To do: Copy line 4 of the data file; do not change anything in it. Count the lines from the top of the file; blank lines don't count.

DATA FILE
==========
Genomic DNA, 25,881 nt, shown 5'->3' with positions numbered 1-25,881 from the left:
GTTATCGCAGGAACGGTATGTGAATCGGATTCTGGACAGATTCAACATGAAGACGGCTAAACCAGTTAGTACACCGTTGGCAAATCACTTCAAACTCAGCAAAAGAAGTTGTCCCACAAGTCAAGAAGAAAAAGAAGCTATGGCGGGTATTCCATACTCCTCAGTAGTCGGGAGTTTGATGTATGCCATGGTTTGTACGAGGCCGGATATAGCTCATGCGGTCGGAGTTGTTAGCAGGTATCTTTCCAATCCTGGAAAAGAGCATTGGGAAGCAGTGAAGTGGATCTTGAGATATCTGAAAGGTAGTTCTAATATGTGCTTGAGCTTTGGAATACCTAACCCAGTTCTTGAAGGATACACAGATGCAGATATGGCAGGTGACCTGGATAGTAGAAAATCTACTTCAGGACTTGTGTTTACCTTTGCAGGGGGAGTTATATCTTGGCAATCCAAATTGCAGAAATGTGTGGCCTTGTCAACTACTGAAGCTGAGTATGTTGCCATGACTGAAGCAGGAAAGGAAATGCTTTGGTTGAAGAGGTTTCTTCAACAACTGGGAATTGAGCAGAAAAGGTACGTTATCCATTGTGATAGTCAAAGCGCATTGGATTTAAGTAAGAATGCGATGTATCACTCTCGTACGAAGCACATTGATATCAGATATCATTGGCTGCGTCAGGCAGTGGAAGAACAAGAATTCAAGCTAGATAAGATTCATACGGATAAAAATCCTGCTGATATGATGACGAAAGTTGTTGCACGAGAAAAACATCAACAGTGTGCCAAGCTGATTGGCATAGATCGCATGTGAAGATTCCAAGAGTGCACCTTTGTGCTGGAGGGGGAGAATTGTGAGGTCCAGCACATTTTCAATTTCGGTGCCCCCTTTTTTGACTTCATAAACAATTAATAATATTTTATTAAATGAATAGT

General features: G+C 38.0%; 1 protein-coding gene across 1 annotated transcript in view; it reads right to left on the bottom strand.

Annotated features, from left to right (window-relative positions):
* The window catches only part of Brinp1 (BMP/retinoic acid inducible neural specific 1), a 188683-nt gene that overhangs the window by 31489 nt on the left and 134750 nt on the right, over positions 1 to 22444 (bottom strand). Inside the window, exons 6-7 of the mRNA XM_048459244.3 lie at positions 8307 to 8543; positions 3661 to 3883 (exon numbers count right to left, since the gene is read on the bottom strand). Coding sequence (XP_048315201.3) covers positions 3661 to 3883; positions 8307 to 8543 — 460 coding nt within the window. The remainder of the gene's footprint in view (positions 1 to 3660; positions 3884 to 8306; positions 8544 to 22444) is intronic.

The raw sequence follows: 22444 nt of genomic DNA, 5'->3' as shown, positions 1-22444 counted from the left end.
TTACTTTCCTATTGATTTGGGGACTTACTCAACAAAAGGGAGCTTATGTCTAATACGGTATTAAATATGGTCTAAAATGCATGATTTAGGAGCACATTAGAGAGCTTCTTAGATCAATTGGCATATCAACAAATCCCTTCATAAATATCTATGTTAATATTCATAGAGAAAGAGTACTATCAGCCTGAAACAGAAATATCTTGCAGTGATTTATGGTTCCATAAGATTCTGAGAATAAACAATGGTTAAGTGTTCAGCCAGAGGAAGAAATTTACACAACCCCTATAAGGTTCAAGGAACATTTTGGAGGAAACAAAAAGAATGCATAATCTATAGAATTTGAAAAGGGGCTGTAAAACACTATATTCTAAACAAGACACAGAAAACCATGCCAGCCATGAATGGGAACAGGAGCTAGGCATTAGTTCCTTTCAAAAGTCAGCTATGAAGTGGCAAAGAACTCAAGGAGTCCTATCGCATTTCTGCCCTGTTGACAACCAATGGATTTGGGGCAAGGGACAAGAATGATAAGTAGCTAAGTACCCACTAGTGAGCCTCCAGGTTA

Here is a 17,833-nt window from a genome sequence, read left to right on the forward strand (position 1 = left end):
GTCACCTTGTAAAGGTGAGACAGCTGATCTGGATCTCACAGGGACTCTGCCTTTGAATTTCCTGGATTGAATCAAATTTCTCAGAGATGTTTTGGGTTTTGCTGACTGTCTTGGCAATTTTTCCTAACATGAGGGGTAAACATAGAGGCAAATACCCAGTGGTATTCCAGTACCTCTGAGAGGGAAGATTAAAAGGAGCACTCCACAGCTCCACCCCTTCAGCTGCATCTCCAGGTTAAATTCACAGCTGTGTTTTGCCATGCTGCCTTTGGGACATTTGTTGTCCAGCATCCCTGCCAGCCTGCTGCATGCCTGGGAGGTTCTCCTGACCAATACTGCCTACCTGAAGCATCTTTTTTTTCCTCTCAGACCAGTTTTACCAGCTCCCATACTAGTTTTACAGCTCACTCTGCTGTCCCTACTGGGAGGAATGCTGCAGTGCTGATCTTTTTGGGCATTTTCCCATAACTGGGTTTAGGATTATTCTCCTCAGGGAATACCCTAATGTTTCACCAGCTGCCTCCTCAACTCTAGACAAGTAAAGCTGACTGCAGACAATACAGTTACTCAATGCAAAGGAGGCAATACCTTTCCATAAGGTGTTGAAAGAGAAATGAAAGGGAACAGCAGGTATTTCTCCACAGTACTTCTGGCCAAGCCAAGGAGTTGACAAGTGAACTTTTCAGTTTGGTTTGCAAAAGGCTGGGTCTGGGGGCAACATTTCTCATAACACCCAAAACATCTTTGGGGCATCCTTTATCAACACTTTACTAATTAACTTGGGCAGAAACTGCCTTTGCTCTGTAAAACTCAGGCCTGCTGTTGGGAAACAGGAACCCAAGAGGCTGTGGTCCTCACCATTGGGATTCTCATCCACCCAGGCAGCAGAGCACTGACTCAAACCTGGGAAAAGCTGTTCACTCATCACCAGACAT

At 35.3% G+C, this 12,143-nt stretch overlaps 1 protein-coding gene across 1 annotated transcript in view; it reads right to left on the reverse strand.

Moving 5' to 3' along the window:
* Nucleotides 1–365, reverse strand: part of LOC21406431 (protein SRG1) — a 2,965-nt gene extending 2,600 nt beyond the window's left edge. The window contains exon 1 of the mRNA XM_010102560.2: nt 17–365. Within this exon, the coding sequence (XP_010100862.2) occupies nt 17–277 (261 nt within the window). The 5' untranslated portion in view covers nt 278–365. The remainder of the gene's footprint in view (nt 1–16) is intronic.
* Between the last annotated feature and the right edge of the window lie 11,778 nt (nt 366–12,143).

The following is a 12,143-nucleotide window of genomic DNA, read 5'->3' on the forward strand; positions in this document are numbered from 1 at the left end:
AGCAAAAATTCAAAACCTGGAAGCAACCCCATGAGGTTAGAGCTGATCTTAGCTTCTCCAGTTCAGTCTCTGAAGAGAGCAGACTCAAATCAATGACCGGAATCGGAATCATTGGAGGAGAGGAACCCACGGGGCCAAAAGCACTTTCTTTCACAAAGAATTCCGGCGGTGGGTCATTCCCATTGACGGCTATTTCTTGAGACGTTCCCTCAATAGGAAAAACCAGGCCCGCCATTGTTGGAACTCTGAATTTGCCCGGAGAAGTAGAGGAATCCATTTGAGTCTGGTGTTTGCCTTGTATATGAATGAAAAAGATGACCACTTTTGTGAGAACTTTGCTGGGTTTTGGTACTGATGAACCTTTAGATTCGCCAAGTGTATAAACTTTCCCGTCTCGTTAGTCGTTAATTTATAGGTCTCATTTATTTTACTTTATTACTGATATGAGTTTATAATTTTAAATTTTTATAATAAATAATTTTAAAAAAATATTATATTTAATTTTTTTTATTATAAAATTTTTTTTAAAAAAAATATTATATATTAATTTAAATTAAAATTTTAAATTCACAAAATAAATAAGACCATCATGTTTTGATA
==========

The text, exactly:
Annotated features, from left to right (window-relative positions):